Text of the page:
In China, it pays big money to be an “impoverished” village

A villager walks in Gansu province walks in front of a wall with the words, “Comprehensive development.”
A villager walks in Gansu province walks in front of a wall with the words, “Comprehensive development.”
Image: Reuters/Carlos Barria
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For some Chinese villages, being poor comes with certain advantages. When the government updated a list over 500 counties and villages designated as officially “impoverished” in 2012, the newly included county of Xinshao in Hunan province erected a flashy LED screen to boast of its status. ”We warmly celebrate Xinshao County’s successful inclusion on the list of national-level poverty-stricken areas,” the billboard read.

That’s because Xinshao now receives an extra 560 million yuan ($90 million) a year from Beijing, as the Economist points out in a recent story. The Chinese government funnels billions of yuan a year to 592 counties and 128,000 villages that compete to be officially recognized as poor. This money is meant to go toward subsidies for farmers, local credit unions where residents can apply for loans, and training and development projects chosen by residents. The government spent $43 billion yuan last year on poverty alleviation programs like this one, 10% more than it did the year before.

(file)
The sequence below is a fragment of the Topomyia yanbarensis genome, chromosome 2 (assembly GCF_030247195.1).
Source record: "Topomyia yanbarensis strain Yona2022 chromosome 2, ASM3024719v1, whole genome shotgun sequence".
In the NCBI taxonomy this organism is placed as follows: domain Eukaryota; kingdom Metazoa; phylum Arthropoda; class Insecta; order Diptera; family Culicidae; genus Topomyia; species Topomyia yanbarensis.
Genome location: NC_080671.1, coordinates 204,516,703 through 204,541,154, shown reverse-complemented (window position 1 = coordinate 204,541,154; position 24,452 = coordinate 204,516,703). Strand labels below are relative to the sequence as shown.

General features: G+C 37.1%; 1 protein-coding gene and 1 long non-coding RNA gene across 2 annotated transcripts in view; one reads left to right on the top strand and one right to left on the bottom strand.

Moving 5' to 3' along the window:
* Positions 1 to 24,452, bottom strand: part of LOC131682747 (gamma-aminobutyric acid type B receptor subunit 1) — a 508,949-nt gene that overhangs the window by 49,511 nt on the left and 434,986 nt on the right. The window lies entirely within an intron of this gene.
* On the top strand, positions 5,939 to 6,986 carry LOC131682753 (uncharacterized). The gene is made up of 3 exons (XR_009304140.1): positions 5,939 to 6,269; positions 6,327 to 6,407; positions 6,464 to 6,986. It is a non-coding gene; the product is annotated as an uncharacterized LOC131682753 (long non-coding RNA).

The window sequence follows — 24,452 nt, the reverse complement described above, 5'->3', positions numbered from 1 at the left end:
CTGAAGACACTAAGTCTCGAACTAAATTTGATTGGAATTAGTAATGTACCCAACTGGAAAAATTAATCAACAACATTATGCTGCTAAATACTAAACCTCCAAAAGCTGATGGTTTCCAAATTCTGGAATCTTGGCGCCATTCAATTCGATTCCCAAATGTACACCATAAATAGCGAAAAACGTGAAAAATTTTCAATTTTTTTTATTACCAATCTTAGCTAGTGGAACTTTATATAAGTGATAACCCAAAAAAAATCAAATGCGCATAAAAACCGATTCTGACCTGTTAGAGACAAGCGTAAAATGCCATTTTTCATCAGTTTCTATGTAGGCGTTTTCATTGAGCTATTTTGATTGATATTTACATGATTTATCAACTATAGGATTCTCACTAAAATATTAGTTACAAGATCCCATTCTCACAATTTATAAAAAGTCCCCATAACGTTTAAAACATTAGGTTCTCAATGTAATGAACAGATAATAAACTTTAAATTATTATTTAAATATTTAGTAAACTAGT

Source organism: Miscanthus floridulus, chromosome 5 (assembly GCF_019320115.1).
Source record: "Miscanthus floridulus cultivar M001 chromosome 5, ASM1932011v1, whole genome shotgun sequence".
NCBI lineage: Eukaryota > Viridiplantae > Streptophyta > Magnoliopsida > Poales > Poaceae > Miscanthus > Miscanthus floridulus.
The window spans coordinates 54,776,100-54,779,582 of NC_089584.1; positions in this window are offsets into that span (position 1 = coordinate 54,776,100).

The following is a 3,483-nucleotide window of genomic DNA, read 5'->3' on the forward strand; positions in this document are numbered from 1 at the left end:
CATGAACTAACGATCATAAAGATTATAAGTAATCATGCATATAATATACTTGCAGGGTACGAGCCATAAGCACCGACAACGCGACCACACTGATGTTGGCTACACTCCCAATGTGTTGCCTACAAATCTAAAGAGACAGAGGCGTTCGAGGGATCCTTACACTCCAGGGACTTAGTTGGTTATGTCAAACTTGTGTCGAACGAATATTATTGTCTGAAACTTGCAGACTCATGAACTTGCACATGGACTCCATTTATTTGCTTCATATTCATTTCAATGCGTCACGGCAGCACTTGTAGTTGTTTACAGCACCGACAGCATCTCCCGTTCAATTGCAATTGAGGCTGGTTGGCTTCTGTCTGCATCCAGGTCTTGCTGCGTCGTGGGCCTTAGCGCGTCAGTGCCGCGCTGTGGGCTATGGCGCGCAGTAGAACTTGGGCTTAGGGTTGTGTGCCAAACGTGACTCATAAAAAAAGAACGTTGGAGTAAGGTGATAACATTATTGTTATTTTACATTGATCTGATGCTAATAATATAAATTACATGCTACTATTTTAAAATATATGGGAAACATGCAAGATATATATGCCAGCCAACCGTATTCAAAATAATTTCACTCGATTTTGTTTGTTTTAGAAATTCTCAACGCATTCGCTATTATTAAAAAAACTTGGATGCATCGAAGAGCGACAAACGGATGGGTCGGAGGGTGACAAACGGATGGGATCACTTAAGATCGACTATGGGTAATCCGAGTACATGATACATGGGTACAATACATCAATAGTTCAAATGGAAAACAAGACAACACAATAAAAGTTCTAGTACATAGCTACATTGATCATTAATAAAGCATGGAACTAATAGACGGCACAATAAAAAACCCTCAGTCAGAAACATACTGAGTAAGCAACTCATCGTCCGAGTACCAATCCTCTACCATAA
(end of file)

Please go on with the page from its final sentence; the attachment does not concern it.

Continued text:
Last month, the head of the State Council body that oversees the program, Liu Yongfu said that he believes these hundreds of counties will no longer be poor by 2020. (China defines the poor as those with annual per capita income of 2,300 yuan or less.) About 90 million Chinese, mostly rural residents, are considered poor by the government’s measure.

According to Liu, identifying the poor is a significant first step in the government’s battle against poverty. In reality, success is a bit more uneven. A 2010 study by Oxford University and Renmin Univeristy in Beijing found that the program didn’t raise income or increase consumption of poorer households—but it did boost income and consumption of richer households by as much as 9%. Residents of one officially impoverished town in the northeastern Tianzhen county told the Economist that there’s little transparency as to how subsidies for the county are spent.

Money is often siphoned off for other uses. In 2013, a government audit found that at least 234 million yuan from 3.9 billion yuan given to 19 counties on the list had been “misused.” It wound up being used for banquets and gifts instead.

Additional reporting by Zheping Huang.